808th Week: Easing Distress

When I woke up this morning, I noticed that I was feeling a sense of hopelessness around the edges and this is an unusual response in me. Rather than make up any stories about what it meant—above and beyond the obvious challenges we currently face collectively as well as individually, I found myself turning to my tried and true sources of grounding, practices that help me return to a steady sense of presence. 

There are two reasons I stay on top of this. First is my belief in collective consciousness and I don’t want to add extra distress to what is already a powerful experience happening to many people in our human family. The second reason is that I know how easy it is to inadvertently add activation to an already-distressing internal state and I have spent many years learning how not to do that. Adding activation to activation doesn’t help me or anyone and, when it leads to a sense of overwhelm and potential shutdown, can keep many of us from engaging in those actions that really could make a difference.

I’ve written about two practices I use all the time and I think they can’t be described often enough, especially these days. So, I offer them below, as I have a number of times before, and again invite you to experiment with them to find out if there are ways these approaches may also be useful to you.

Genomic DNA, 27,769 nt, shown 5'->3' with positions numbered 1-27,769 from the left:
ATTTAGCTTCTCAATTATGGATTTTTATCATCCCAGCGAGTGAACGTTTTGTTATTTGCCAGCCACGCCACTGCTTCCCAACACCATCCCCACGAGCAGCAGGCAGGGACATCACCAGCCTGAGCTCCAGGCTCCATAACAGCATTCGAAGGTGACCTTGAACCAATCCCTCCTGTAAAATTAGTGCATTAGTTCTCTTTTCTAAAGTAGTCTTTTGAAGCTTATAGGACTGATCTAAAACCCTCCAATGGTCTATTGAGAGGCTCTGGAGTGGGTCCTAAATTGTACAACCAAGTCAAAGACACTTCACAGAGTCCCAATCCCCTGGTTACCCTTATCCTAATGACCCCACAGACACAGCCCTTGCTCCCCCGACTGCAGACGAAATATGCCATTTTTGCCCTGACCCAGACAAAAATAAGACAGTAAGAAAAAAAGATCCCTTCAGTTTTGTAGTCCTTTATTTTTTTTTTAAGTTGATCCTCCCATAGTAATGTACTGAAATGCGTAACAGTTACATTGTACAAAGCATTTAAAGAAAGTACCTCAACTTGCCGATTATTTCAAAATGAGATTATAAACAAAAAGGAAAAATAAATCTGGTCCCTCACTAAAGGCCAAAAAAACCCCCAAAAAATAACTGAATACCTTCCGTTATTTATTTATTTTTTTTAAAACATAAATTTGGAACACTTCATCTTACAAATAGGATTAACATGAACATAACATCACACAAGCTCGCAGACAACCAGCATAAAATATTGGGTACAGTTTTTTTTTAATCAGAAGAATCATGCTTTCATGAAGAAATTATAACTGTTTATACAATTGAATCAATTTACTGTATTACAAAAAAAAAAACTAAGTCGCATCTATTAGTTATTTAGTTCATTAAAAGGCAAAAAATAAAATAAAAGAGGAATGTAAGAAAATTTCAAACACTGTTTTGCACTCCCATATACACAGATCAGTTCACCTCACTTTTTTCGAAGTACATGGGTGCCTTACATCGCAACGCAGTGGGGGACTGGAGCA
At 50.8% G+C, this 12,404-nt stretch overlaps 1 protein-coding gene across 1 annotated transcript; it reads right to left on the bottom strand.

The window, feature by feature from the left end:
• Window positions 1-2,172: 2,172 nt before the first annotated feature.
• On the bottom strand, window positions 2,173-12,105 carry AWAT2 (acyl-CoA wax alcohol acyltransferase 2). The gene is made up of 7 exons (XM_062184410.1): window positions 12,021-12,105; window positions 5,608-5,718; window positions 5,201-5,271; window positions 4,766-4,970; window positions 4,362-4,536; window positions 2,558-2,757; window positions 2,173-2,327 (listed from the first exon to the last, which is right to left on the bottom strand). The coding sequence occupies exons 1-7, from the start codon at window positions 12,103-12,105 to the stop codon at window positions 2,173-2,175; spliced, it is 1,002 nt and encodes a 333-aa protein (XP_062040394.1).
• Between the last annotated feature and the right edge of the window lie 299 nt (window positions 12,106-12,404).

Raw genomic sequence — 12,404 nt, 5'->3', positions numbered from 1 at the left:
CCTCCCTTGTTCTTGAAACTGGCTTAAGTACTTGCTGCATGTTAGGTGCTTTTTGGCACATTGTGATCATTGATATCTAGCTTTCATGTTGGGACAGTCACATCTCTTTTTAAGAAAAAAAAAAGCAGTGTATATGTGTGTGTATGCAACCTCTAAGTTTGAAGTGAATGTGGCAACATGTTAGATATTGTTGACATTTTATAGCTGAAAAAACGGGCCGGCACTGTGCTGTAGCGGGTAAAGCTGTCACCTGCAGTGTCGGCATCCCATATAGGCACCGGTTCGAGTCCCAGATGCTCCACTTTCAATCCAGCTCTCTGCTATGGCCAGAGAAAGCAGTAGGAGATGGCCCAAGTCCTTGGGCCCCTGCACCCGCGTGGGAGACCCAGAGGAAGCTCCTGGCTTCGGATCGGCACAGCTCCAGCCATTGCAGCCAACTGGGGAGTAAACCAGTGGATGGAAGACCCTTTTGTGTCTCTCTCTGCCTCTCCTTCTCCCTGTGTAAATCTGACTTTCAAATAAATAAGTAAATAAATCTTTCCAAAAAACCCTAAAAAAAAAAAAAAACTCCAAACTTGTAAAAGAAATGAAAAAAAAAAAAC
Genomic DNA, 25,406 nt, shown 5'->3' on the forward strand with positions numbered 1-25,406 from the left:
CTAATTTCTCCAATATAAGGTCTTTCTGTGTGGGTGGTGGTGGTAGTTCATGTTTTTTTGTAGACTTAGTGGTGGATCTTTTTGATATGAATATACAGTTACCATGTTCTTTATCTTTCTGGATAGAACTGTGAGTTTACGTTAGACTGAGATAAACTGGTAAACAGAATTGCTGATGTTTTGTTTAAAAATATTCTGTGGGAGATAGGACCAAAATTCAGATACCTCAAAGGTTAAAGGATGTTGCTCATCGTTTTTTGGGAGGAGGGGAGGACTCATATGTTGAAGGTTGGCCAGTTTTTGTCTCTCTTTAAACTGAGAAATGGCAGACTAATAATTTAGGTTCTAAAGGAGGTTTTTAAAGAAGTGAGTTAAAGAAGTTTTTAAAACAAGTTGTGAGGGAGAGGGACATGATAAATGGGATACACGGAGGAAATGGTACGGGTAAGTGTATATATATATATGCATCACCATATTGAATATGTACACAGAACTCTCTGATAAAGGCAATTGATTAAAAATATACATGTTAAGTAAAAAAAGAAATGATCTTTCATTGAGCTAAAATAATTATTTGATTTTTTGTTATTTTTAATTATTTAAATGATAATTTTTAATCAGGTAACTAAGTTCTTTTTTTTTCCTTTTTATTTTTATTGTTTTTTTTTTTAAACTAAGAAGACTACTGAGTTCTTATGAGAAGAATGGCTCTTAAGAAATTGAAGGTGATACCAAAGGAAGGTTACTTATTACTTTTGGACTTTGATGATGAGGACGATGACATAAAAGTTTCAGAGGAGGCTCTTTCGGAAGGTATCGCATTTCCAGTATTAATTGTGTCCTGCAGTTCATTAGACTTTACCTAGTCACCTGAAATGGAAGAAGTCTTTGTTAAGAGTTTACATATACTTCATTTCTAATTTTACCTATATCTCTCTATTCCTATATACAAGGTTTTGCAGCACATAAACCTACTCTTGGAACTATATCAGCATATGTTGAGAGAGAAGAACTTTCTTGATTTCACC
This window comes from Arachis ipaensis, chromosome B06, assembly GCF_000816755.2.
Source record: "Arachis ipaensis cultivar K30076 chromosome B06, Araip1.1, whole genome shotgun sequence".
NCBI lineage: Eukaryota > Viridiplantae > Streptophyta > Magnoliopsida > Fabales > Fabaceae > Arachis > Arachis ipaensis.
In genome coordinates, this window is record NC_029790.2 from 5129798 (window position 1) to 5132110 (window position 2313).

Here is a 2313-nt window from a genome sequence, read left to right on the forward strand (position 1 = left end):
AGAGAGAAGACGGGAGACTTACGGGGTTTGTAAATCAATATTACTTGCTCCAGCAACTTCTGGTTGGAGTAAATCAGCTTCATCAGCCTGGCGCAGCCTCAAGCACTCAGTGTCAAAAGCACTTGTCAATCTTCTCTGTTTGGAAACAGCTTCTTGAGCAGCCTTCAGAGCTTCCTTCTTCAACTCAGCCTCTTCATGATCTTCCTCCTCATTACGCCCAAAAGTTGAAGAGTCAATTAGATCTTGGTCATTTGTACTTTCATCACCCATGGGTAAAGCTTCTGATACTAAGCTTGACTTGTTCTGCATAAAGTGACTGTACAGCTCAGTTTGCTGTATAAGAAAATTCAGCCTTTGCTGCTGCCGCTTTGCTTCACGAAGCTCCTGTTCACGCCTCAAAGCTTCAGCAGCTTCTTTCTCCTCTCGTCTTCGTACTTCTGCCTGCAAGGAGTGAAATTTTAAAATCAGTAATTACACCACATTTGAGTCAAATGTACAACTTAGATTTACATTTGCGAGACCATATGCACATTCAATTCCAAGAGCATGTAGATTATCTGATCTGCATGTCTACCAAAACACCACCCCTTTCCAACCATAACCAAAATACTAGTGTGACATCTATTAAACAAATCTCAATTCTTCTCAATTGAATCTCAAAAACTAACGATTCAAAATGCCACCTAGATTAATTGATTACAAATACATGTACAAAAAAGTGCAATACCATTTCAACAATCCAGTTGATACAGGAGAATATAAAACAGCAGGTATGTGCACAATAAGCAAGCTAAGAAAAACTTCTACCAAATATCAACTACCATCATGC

I’ve written many times about Tonglen. The practice, as I do it, is very basic and I apologize to those Buddhist practitioners who will recognize where I have simplified it and possibly changed it in ways I don’t even know to recognize.

Here are the steps as I do the practice:

  • First, I settle in and find my place of grounding, to the degree that I can. Please remember that activation moves up the body, so bringing awareness to the lower half of the body is a good start. Bringing awareness to your tailbone, legs, and feet, along with your pelvic floor can be very useful. 
  • Another way I have described this is to allow your awareness to follow the next out-breath down to the bottom of the breath. Notice that there is a still point in the gap between one breath and the next and, if this appeals to you, you can enter that still point and hang out there for a bit. Then, from the stillness, notice your pelvis, etc.
  • Then, bring your awareness into your heart space and notice that there is a fire there. It is the fiery presence of love and will be the energy you will use when you practice Tonglen.
  • Identify the feeling you are having and allow yourself to recognize that, at this same moment, there are countless people all around the world who are feeling the same thing.
  • Then, on the in-breath, breathing into your heart the world’s experience of this feeling and allowing it to blend with your own, invite the fire in your heart to neutralize that feeling. You can imagine this as the fire burning it up, dissolving it, neutralizing it in whatever way is natural for you to experience.
  • Then, on the out-breath, qualify that energy in whatever way works for you. I often imagine the neutralized energy becoming “ease”, “compassion”, “love”, or some other settling kind of quality. As you breathe out, imagine that quality filling your body-mind and then flowing out into the world to touch into our collective consciousness, making that quality available to others.